- Shed foundations – how deep?
I’m relocating a small garden building at home – it’s about 6m x 3m. Current construction consists of two rows of concrete blocks on the foundations, then wooden stud walls and an asbestos roof. I’ll clearly ditch the roof and start again – most likely with clay tiles, after reinforcing the roof structure.
What sort of size should I make the foundations which the blocks will sit on? I have a cement mixer but I need to guess-timate how much cement and aggregate I need to order. They will be strip foundations – floor will be paving slabs over sand and a DPC.Posted 6 years ago
Small? 😉Posted 6 years ago
How long is a piece of string?Posted 6 years ago
How tall is the shed?
What are the ground conditions like? ie is it solid granite or pure wet made up ground.
Too many variables.
Maybe sure building control will want this info too.
My footings for a brick built garage, same dimensions are 750mm deep with 500mm of concrete with one row of blocks bringing them back up to ground level. So an approx. 11m footing line (one wall already exists) took about 3 tonnes aggregate, 2 tonnes sharp sand and 750 Kg of cement.
My biggest concern in your situation would be the weight of the roof on the timber walls.
Edit – mine was into compacted builders rubble as well so good sub base, probably doesn’t need building regs as it’s not an occupied dwelling.Posted 6 years ago
That’s no shed…. It’s a space station!Posted 6 years ago
Concern for roof weight on timber +1Posted 6 years ago
just get corrugated metal roofing.
you don;t need a concrete base I’d say, just level whatever the concrete blocks will sit on and put some weed control fabric down. (I am not a structural engineer)Posted 6 years ago
Good thinking ref weight of roof – the Boss likes the look of tiles, so perhaps I’ll think again and have something lighter.
Soil is quite clay-ey elsewhere in the garden but I’ve not checked in this particular bit.
Stumpyjon – very useful info, thanks.
Matt – comparitively small – I’m only moving this shed to make room for a 7m x 12m green oak framed garage…Posted 6 years ago
As the vast majority of domestic roofs in the UK are timber then tiling the roof is not an issue.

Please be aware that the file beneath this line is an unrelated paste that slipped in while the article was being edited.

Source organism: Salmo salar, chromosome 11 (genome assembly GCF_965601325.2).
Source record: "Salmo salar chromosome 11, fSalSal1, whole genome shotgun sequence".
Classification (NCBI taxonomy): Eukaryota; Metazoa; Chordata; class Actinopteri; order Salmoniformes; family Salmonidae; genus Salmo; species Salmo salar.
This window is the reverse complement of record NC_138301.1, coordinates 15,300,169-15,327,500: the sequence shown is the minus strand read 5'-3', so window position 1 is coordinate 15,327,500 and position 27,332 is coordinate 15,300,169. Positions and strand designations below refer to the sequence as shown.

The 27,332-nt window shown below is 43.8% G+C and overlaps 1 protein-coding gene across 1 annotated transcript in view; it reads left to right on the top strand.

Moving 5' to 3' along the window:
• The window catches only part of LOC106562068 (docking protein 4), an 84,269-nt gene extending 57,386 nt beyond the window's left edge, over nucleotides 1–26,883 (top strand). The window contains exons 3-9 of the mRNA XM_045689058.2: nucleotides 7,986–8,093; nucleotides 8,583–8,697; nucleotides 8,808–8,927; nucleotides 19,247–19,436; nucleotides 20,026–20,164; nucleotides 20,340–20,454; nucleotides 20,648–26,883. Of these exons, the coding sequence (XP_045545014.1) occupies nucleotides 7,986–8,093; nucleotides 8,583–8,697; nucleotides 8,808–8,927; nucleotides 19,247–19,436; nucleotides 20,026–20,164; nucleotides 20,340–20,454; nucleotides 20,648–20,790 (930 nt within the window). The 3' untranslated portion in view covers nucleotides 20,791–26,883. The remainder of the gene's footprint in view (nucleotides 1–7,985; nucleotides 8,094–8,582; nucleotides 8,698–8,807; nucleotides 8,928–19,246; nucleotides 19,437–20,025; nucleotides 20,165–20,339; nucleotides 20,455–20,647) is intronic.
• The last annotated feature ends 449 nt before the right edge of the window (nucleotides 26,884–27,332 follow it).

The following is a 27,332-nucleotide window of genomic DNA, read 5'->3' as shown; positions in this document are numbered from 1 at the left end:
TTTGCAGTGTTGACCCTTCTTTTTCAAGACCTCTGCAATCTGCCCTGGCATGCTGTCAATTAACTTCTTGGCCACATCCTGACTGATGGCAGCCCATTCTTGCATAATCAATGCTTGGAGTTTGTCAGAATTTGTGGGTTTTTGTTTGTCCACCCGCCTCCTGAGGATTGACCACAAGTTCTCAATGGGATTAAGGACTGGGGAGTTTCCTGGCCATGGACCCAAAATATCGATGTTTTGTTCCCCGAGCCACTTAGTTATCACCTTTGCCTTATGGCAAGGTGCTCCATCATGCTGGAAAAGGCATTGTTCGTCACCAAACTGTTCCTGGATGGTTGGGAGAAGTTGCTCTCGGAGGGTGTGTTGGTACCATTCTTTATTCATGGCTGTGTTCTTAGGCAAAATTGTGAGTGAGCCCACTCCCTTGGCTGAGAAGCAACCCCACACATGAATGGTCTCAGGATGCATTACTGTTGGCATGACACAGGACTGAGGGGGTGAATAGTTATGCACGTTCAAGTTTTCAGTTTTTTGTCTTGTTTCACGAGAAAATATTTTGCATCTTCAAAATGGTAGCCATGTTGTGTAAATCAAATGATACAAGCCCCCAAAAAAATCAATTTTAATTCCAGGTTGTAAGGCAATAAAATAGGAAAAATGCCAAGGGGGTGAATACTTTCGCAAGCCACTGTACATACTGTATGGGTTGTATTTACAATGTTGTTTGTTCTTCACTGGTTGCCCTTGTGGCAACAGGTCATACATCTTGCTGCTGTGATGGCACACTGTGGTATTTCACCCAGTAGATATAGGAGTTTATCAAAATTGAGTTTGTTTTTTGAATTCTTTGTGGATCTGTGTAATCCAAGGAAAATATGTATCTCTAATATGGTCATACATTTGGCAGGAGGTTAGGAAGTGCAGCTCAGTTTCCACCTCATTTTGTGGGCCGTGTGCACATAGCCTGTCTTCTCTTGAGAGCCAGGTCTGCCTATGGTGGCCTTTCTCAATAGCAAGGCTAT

If it were me. I’d use C16 ‘2×4’s for the stud work and rafters. I’d include a collar contecting opposite rafters at their mid point. I’d then clad the inner face of the walls with 18mm wbp ply and the outer face of the roof with 12mm wbp ply. I would screw it together to.
As for footings, I’d lay a reinforced raft raised 100mm out of the ground. I’d dig a 400mm deep, 400mm wide trench round the outside and then take 150mm deep out of the middle. whack down 100mm of MOT in the middle bit. Lay some reinforced mesh (held 50mm off the bottom) across the whole (with a 50mm gap around the edge). Then pour a slab.
Good solid base that’ll move as one if needed and provide a options for the internal floor finish.
Admittedly the most expensive route but it won’t distort or crack – a concern I would have on a ‘shed’ of this size.Posted 6 years ago
workshopfallout shelter is a slightly more robust affair:
As the vast majority of domestic roofs in the UK are timber then tiling the roof is not an issue
although in this case a relatively lightweight roof is being replaced so the existing structure may not be designed to take the addtional load that a tile roof would give?Posted 6 years ago
Shag the shed you need a SHAT!
The cover to that top reinforcement is bloody awful on the edges footflaps.Posted 6 years ago
EDIT and bricks to the bottom mat – tut tut
If you like the look of tiles, take a look at felt shingles. I just put these on my new shed. They look pretty good and should last longer than felt. Many visitors have said “oh.. the tiles look nice, did you do that yourself?”.Posted 6 years ago
although in this case a relatively lightweight roof is being replaced so the existing structure may not be designed to take the addtional load that a tile roof would give?
Asbestos sheets aren’t that light so I would assume that the walls aren’t constructed of 11/2×2 frames with shiplap covering.Posted 6 years ago
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